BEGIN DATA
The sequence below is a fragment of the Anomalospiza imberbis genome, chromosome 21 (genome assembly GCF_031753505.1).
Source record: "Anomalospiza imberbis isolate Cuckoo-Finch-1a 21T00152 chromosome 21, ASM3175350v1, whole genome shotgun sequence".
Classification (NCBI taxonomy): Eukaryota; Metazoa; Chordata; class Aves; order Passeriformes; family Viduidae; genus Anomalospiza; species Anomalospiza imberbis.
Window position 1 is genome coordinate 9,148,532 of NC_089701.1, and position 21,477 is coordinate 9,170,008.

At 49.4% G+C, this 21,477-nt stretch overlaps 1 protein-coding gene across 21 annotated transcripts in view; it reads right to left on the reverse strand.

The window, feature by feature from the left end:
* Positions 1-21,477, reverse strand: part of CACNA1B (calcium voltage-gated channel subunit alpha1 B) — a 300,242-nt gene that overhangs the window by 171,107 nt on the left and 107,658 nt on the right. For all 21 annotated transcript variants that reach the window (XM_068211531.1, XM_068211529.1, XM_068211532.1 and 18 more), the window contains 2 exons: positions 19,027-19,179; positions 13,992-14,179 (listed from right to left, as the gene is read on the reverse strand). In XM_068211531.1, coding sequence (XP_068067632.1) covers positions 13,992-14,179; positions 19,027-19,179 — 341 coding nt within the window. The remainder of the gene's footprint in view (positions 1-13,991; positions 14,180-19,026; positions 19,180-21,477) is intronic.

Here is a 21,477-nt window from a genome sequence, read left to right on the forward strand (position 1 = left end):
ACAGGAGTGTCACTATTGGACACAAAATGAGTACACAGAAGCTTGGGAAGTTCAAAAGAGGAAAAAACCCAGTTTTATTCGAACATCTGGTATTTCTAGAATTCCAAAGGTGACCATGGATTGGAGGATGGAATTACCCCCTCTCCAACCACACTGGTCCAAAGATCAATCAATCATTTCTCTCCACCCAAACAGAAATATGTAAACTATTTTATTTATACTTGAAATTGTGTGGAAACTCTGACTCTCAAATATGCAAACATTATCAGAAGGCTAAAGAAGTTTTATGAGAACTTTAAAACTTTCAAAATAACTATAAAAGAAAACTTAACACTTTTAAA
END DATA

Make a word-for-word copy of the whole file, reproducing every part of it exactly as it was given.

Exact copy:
The sequence below is a fragment of the Anomalospiza imberbis genome, chromosome 21 (genome assembly GCF_031753505.1).
Source record: "Anomalospiza imberbis isolate Cuckoo-Finch-1a 21T00152 chromosome 21, ASM3175350v1, whole genome shotgun sequence".
Classification (NCBI taxonomy): Eukaryota; Metazoa; Chordata; class Aves; order Passeriformes; family Viduidae; genus Anomalospiza; species Anomalospiza imberbis.
Window position 1 is genome coordinate 9,148,532 of NC_089701.1, and position 21,477 is coordinate 9,170,008.

At 49.4% G+C, this 21,477-nt stretch overlaps 1 protein-coding gene across 21 annotated transcripts in view; it reads right to left on the reverse strand.

The window, feature by feature from the left end:
* Positions 1-21,477, reverse strand: part of CACNA1B (calcium voltage-gated channel subunit alpha1 B) — a 300,242-nt gene that overhangs the window by 171,107 nt on the left and 107,658 nt on the right. For all 21 annotated transcript variants that reach the window (XM_068211531.1, XM_068211529.1, XM_068211532.1 and 18 more), the window contains 2 exons: positions 19,027-19,179; positions 13,992-14,179 (listed from right to left, as the gene is read on the reverse strand). In XM_068211531.1, coding sequence (XP_068067632.1) covers positions 13,992-14,179; positions 19,027-19,179 — 341 coding nt within the window. The remainder of the gene's footprint in view (positions 1-13,991; positions 14,180-19,026; positions 19,180-21,477) is intronic.

Here is a 21,477-nt window from a genome sequence, read left to right on the forward strand (position 1 = left end):
ACAGGAGTGTCACTATTGGACACAAAATGAGTACACAGAAGCTTGGGAAGTTCAAAAGAGGAAAAAACCCAGTTTTATTCGAACATCTGGTATTTCTAGAATTCCAAAGGTGACCATGGATTGGAGGATGGAATTACCCCCTCTCCAACCACACTGGTCCAAAGATCAATCAATCATTTCTCTCCACCCAAACAGAAATATGTAAACTATTTTATTTATACTTGAAATTGTGTGGAAACTCTGACTCTCAAATATGCAAACATTATCAGAAGGCTAAAGAAGTTTTATGAGAACTTTAAAACTTTCAAAATAACTATAAAAGAAAACTTAACACTTTTAAA